♦ Epic Games. Tim Sweeney, CEO of the company that developed Fortnite, has said, “It’s no secret that Epic is invested in building the metaverse.” It’sheld concerts by the likes of Ariana Grande and Travis Scott, movie trailers and music debuts and even an “immersive” re-imagining of Martin Luther King Jr.’s 1963 historic “I Have A Dream” speech. And it’s developing photorealistic digital humans with its MetaHuman Creator, which could be how you customize your digital doppelganger in future open-world games.
♦ Roblox. The platform, founded in 2004, houses scores of user-generated games, including role-playing offerings like Bloxburg and Brookhaven, where users can build homes, work and play out scenarios. Roblox is now valued at more than $45 billion after going public this year. the On the day of its IPO in March, Roblox founder and CEO David Baszucki tweeted a thank you to all who helped bring the platform “one step closer to fulfilling our vision of the #Metaverse.” Since then, Roblox has teamed up with skateboarding shoe company Vans to create Vans World, a virtual skateboarding park where players can dress up in fresh Vans gear and opened a limited Gucci Garden, where you can try and buy clothing and accessories for your virtual self.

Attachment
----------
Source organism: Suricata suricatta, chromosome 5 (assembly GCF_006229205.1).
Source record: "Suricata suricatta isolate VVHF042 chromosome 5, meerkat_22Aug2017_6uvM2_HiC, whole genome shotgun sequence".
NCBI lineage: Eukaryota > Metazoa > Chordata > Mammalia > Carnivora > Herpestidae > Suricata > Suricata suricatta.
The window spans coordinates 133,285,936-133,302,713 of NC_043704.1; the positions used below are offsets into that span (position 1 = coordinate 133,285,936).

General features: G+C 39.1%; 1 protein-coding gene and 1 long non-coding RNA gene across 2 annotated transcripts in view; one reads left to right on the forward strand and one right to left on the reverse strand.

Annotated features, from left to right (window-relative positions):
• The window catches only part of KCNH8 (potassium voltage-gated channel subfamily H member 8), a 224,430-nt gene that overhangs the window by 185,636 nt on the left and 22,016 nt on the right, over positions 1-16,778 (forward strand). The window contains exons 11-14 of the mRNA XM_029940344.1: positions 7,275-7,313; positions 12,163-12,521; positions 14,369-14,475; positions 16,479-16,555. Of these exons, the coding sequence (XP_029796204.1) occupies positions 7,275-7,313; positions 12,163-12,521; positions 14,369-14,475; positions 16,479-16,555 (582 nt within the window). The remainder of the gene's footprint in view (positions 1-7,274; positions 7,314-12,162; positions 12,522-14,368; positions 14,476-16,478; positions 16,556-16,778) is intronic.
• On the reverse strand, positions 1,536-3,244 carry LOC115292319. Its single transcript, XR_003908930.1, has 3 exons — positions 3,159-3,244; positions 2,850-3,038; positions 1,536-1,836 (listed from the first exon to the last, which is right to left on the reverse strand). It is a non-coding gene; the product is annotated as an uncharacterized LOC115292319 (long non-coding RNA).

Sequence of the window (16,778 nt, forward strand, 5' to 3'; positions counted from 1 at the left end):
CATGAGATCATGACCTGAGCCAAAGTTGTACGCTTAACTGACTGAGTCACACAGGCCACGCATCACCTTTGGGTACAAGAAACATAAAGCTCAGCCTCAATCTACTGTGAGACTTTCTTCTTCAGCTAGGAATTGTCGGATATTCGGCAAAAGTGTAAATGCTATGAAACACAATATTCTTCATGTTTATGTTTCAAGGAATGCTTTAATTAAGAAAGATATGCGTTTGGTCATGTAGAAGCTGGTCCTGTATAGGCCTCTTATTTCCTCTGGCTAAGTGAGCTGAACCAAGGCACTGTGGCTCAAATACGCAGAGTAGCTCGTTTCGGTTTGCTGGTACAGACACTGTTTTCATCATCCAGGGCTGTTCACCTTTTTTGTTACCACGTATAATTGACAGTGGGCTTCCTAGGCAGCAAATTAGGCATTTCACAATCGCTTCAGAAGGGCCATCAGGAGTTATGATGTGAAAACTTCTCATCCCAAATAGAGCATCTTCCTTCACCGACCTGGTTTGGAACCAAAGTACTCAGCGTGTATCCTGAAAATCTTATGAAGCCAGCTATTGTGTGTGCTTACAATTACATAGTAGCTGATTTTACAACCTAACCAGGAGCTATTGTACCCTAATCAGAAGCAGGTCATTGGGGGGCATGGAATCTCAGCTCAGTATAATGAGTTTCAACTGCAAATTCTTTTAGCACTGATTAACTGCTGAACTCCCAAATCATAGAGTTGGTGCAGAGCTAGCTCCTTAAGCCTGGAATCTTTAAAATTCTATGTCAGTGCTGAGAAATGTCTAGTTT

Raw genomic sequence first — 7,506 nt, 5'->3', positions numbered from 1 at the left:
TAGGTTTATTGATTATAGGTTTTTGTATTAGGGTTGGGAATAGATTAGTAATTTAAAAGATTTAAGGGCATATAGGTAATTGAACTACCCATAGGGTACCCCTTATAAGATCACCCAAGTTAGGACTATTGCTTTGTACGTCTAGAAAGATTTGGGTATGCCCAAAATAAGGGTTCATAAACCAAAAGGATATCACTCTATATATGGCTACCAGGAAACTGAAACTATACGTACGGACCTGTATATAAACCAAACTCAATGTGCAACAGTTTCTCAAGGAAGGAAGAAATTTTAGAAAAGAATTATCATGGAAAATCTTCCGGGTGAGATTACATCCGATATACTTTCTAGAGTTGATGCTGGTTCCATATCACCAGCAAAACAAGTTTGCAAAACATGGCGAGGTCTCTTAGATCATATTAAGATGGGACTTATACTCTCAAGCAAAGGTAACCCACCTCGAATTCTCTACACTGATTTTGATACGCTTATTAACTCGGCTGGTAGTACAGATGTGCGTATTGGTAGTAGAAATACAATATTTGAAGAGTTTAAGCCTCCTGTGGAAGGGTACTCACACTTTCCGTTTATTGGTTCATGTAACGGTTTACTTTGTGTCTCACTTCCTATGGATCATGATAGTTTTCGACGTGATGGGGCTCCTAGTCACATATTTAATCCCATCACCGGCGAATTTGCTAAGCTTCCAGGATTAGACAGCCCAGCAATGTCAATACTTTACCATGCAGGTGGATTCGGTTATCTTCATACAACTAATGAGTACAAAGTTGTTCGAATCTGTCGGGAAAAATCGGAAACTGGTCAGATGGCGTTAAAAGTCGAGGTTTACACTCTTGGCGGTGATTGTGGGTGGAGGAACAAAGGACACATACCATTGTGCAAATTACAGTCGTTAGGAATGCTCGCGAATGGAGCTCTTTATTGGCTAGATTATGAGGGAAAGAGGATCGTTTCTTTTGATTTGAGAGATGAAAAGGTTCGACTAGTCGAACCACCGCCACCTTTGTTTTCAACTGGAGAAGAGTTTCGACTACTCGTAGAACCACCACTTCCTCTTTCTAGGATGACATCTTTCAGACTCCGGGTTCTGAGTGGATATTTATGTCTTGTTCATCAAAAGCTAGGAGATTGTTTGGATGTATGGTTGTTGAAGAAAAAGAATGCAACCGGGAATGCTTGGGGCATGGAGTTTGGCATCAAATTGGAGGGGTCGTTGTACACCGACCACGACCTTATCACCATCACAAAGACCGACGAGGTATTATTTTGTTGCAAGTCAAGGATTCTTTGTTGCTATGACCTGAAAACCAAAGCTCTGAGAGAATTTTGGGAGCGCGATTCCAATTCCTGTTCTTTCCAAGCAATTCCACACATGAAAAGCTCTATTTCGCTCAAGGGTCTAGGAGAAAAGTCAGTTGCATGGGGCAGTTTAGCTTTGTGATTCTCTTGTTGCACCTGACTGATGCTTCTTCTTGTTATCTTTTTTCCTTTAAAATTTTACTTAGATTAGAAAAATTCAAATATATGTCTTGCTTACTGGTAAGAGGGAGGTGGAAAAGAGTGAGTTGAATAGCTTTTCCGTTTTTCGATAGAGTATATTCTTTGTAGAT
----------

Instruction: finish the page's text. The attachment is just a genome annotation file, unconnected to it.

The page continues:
♦ Minecraft. Another virtual universe beloved by kids, the Microsoft-owned Minecraft is essentially the digital equivalent of Legos, where players can create their own digital character and build whatever they desire. As of August, Minecraft boasts more than 140 million monthly active users. During the pandemic, it has exploded in popularity among kids who had to rely more heavily on virtual connections.
Some lesser-known companies have launched their own online worlds. The online fantasy world Second Life, founded in 2003, is in its second decade as an alternate reality.
The online haven Nowhere has persistent and temporary virtual spaces – for public or private use – to hold concerts, festivals, reunions, and conferences. The Windmill Factory, the New York production company which began developing the platform more than a year ago, has done projects for Lady Gaga and Nine Inch Nails.